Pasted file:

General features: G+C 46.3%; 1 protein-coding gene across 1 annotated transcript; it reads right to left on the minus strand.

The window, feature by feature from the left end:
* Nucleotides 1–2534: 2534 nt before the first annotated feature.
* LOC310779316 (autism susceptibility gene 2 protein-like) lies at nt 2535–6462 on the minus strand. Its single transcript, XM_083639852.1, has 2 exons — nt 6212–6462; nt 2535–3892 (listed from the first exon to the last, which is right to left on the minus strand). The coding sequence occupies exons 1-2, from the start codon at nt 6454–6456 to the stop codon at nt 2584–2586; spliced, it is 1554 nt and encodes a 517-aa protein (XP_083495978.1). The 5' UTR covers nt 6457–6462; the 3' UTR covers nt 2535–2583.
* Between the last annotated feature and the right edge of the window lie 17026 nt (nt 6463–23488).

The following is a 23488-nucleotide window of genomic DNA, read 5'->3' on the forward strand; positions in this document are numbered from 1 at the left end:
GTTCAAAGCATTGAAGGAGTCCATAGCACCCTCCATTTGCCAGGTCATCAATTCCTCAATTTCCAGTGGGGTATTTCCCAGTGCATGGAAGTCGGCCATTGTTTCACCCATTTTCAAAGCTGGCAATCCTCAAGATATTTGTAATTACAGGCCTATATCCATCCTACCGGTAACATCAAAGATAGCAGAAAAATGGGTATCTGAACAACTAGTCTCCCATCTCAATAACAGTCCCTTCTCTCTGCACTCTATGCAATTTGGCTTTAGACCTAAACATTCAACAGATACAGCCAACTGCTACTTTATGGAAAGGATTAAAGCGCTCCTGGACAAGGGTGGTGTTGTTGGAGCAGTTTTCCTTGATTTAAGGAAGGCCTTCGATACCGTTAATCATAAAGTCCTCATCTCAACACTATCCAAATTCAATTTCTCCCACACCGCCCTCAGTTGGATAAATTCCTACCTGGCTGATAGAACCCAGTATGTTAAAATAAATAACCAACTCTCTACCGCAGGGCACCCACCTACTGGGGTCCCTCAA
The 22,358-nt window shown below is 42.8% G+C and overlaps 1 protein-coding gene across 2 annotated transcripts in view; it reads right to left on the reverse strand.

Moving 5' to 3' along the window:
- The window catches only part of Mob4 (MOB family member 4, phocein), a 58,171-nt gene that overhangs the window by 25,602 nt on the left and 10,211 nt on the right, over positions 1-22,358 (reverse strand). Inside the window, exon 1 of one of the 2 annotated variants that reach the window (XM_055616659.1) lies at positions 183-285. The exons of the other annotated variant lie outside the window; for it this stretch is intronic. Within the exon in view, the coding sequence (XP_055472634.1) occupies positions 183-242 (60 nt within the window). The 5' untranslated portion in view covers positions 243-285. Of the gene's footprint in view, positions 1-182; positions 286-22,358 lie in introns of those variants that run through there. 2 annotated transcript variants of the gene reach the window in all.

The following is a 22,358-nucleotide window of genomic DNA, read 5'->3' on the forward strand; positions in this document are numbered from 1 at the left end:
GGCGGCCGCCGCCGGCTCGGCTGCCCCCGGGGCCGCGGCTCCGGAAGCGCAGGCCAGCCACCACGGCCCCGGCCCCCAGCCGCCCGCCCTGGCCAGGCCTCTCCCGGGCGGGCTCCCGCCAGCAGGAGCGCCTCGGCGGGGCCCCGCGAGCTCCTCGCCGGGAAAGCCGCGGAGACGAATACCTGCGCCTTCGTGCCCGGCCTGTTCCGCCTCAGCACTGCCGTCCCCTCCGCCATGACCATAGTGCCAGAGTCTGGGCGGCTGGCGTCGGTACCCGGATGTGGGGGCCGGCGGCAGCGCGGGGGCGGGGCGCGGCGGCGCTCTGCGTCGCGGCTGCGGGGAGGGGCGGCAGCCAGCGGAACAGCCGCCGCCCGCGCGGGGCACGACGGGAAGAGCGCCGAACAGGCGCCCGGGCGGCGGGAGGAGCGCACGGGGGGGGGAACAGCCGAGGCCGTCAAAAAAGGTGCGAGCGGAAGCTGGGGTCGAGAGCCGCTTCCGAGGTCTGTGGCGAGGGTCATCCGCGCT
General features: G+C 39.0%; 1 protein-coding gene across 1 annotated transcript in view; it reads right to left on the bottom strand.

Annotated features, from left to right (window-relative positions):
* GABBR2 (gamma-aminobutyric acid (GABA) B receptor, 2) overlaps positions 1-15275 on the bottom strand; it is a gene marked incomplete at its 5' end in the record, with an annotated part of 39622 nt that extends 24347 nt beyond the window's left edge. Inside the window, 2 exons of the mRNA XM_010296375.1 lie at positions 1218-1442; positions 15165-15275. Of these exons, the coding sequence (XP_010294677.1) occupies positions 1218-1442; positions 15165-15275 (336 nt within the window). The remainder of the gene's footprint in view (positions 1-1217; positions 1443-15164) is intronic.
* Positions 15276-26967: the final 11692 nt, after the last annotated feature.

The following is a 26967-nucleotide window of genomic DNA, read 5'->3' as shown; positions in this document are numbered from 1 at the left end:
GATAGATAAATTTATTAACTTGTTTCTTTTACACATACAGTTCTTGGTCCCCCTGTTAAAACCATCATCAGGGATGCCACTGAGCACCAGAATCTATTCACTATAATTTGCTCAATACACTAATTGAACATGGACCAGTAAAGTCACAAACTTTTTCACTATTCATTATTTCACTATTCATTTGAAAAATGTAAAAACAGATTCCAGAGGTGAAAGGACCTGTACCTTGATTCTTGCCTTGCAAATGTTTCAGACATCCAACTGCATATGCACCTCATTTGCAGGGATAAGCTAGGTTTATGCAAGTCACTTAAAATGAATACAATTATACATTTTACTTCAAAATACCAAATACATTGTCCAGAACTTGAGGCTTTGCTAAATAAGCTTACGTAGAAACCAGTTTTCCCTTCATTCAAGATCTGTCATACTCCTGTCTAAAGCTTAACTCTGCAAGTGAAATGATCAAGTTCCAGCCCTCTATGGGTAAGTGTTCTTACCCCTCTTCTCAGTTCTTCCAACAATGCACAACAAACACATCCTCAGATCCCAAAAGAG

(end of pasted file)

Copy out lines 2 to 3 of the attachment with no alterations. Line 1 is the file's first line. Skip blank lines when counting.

The window, feature by feature from the left end:
* Nucleotides 1–2534: 2534 nt before the first annotated feature.